2003-10-10 / Sports

Inside Pitch

By Bryan Hoch
Inside Pitch By Bryan Hoch


New York Yankees pitching coach Mel Stot­­tlemyre points as starters Mike Mus­sina, left, Roger Clemens and Andy Pet­titte, right. (AP/Kathy Willens).New York Yankees pitching coach Mel Stot­­tlemyre points as starters Mike Mus­sina, left, Roger Clemens and Andy Pet­titte, right. (AP/Kathy Willens).

If you can’t get excited about an October matchup between the New York Yankees and the Boston Red Sox, perhaps you should turn in your sports-viewing permit. There’s plenty of "Joe Millionaire" spinoffs and house improvement shows flooding the airwaves these days; maybe you’d be more comfortable there.

For the rest of us, this week’s ALCS showdown between the Bronx Bombers and the "Cowboy Up" Sox is just about as good as it gets. If you thought it was good during the summer, when the Yankees kept everyone on the edge of their seats to edge the Sox 10-9 in the season series, you haven’t seen anything yet.

You kind of had a feeling that we’d get to this point, with the Yankees proving themselves to be the dominant juggernaut of the American League with a 101-win season and the Red Sox shattering all kinds of offensive records up the Mass Pike – no, we’re not willing to call Boston the best-hitting team in baseball history, but we’ll certainly tag them as the most muscled-up club in the postseason.

It’s easy to excuse Sox second baseman Todd Walker, then, for completely discounting the ongoing battle be­tween the Chicago Cubs and the Florida Marlins as those two Cin­der­ella clubs fight for the right to play on into the final circle.

"The team that wins this (ALCS series) wins the World Series," Walker proclaimed. "We’re the two best teams in baseball. No disrespect to the Cubs and the Marlins, but we’re the best two teams."

If that’s so, then it should be smooth sailing for the Yankees — they just must make those yellowed history pages work in their favor again this fall. It hasn’t been much of a problem in years past.

Yes, you know the deal by now. The Sox are the team that traded away Babe Ruth to finance a Broadway flop, played host to Bucky Dent’s blast in 1978, sent poor hobbled Bill Buckner onto the field in 1986, and – most overlooked of all – passed on future legends Willie Mays and Jackie Robinson due to the overt racism that once seep­ed out of the cracks of Fenway Park.

They are baseball’s perennially cursed, seemingly forever destined to be left on the doorstep of the big dance, the runner-up prom king, RC Cola to the Yankees’ Coke. 1918 lives, at least in the bleachers at Yankee Stadium.

"Until you win one, the Yankees fans are going to keep on saying it," Bos­ton’s Derek Lowe notes. You can see the difference in the way the two cities, forever linked by their American Revolution-era shipping brotherhood, reacted to their respective teams’ victories. In Boston, Red Sox Nation practically rioted in the streets around Fenway, flipping cars and taking joyrides on fire engines. Here, Yankee fans yawn and scout the pitching matchups for the World Series.

We’re all conditioned now to accept that the Yankees own October – just as the NRA tries to convince us that it’s their Constitutional right to bear arms, the pinstripers bellow that it’s Yankee Stadium’s natural purpose to host postseason baseball – mystique, aura, glory, triumph; they all hibernate at 161st St. and River Avenue in the Bronx.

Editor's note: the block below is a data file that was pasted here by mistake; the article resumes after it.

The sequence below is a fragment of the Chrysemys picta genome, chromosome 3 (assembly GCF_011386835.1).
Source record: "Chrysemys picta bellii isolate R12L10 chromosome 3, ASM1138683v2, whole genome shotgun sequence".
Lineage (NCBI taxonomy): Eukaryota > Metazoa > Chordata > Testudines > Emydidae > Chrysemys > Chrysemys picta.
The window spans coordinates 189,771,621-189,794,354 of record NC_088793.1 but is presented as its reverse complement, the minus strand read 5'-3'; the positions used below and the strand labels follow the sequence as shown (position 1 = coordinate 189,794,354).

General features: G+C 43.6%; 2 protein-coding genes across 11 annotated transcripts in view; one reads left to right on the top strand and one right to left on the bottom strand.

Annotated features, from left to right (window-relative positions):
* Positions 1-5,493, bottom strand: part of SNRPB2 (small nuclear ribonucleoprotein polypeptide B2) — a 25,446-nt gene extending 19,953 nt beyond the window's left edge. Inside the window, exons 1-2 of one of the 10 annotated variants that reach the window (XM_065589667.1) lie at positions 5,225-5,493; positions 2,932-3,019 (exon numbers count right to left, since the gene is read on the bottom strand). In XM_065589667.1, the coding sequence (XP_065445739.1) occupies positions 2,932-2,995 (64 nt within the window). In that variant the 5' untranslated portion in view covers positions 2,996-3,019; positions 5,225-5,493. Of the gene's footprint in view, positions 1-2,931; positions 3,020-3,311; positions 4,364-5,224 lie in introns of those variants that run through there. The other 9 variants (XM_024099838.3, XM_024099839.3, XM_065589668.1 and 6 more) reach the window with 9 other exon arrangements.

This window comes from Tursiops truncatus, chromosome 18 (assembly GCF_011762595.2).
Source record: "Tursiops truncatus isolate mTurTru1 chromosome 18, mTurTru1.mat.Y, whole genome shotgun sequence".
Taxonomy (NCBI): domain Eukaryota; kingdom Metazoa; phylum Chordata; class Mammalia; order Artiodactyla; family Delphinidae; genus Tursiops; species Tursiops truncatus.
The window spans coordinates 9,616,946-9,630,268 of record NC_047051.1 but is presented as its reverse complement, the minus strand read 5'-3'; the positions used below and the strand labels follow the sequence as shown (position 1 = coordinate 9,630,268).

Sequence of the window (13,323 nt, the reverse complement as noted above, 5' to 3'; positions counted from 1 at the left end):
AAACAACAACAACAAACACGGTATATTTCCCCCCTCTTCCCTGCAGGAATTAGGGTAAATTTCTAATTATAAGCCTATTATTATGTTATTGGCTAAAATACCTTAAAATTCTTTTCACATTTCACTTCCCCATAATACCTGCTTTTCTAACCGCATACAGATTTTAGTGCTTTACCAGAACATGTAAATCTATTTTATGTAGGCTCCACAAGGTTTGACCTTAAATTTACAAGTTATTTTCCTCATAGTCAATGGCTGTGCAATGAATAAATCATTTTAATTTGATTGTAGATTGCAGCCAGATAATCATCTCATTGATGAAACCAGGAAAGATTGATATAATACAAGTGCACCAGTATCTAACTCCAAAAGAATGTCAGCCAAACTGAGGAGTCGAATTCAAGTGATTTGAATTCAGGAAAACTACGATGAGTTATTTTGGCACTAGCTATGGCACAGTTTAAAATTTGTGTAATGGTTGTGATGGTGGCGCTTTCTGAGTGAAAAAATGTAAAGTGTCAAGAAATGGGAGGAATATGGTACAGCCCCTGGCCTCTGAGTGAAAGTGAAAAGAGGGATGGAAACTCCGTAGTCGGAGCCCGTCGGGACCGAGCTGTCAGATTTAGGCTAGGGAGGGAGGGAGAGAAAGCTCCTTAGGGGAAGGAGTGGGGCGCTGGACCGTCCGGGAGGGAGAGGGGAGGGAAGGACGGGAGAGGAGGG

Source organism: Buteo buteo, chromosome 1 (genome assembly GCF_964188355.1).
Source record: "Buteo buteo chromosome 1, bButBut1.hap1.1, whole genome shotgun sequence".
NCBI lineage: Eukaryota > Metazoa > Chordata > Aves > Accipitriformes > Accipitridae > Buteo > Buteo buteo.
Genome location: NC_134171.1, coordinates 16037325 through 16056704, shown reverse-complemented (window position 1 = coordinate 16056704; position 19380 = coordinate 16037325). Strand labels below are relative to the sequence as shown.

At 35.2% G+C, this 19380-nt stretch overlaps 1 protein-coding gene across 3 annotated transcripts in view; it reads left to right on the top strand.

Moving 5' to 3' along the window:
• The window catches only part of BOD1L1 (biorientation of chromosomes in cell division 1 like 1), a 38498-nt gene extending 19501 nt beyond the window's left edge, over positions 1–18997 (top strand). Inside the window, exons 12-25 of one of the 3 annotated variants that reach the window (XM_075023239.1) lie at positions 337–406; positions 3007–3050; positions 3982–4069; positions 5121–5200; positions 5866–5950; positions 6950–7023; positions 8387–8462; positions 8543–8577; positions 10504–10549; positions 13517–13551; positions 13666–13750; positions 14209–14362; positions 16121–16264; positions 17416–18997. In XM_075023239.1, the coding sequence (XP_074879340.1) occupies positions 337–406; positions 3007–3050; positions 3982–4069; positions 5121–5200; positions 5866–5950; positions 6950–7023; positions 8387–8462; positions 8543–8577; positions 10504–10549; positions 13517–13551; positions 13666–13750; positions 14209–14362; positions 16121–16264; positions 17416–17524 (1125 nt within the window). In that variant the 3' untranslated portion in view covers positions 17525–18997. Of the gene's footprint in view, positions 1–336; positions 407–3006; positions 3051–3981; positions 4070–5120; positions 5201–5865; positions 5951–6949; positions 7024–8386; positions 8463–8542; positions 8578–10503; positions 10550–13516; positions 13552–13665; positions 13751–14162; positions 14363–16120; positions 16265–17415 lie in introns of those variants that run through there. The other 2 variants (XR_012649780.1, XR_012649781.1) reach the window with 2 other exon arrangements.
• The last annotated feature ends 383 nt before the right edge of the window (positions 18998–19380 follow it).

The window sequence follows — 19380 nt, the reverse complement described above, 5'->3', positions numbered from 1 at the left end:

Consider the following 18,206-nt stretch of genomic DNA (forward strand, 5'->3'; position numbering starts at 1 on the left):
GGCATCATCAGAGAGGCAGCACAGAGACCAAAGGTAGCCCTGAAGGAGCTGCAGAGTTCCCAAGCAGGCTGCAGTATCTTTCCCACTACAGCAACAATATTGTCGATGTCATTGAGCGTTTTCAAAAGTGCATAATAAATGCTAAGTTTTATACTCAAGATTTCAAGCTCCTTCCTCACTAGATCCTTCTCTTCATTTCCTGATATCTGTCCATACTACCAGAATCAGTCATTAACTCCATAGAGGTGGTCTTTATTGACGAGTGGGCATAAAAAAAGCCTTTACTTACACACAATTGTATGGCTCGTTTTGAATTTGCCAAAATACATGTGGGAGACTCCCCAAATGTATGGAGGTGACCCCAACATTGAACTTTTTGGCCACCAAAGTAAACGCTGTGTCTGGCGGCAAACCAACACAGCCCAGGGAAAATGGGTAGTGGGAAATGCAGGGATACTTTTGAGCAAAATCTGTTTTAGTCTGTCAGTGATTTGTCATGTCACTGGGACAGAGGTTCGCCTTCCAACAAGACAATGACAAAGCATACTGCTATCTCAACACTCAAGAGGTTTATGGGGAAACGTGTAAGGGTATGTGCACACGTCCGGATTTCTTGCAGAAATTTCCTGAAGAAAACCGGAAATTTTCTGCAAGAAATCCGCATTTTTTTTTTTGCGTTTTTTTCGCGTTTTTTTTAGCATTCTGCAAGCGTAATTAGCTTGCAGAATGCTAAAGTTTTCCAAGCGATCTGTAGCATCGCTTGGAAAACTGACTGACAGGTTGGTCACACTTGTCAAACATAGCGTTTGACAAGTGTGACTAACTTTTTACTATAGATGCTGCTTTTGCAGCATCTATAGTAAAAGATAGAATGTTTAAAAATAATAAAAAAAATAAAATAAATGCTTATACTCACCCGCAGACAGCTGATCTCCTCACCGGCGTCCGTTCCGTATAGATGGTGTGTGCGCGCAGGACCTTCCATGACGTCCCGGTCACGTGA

Yet, while it’s still tangible on the streets and in the grandstands, we wonder where that trademark Yankee swagger and pomp has gone within the organization. George Steinbren­ner, who we love for steadily giving us great copy, released a mind-boggling statement this week reminding the free world just who the Yankees are (how dare those Red Sox even think this could be their year!), and that in Bomber-land, "winning is second to breathing."

Thanks for checking in, George, but are we perhaps throwing up a smoke-screen here? As the minor undercurrent of trembling around the Yankees would seem to indicate, the team knows that they certainly have their chinks in the armor. Most of it centers around a tender underbelly of the bullpen that the Minnesota Twins failed to exploit in the Division Series.

In the ALDS, every Yankees starter threw at least seven innings, sparing Joe Torre the nail-biting experience of handing the ball over to unproven post­season pitchers like Jose Con­treras, Felix Heredia and Gabe White. The latter two of that group were cashing paychecks from the Cincinnati Reds’ payroll department as recently as August.

But Boston, who are going to have to pride themselves under manager Grady Little’s philosophy of Pedro Mar­tinez, Derek Lowe, and pray for snow, is even more questionable in the pitching de­partment.

Beyond Martinez (9-8, 2.88 ERA lifetime vs. New York) and Lowe (2-0, 5.55 ERA this season vs. New York), the Sox are resting their World Series hopes upon the shoulders of a trick pitcher, knuckleballer Tim Wakefield, and graying righty John Burkett, who draws an unfair matchup against David Wells in Game Four. The Yankees will be dismayed, however, to learn that their old friend Byung-Hyun Kim won’t be allowed anywhere near the pitching rubber in any of the games.

Let’s not mince words: these aren’t the powerhouse Yankees of 1998, that’s for sure, and we wonder how they’ll handle the Cubs’ Mark Prior and Kerry Wood if it should get to that point. But in the here and now, this clash between two great but flawed AL clubs, we’re betting the Yankees will expose Boston’s shortcomings first.


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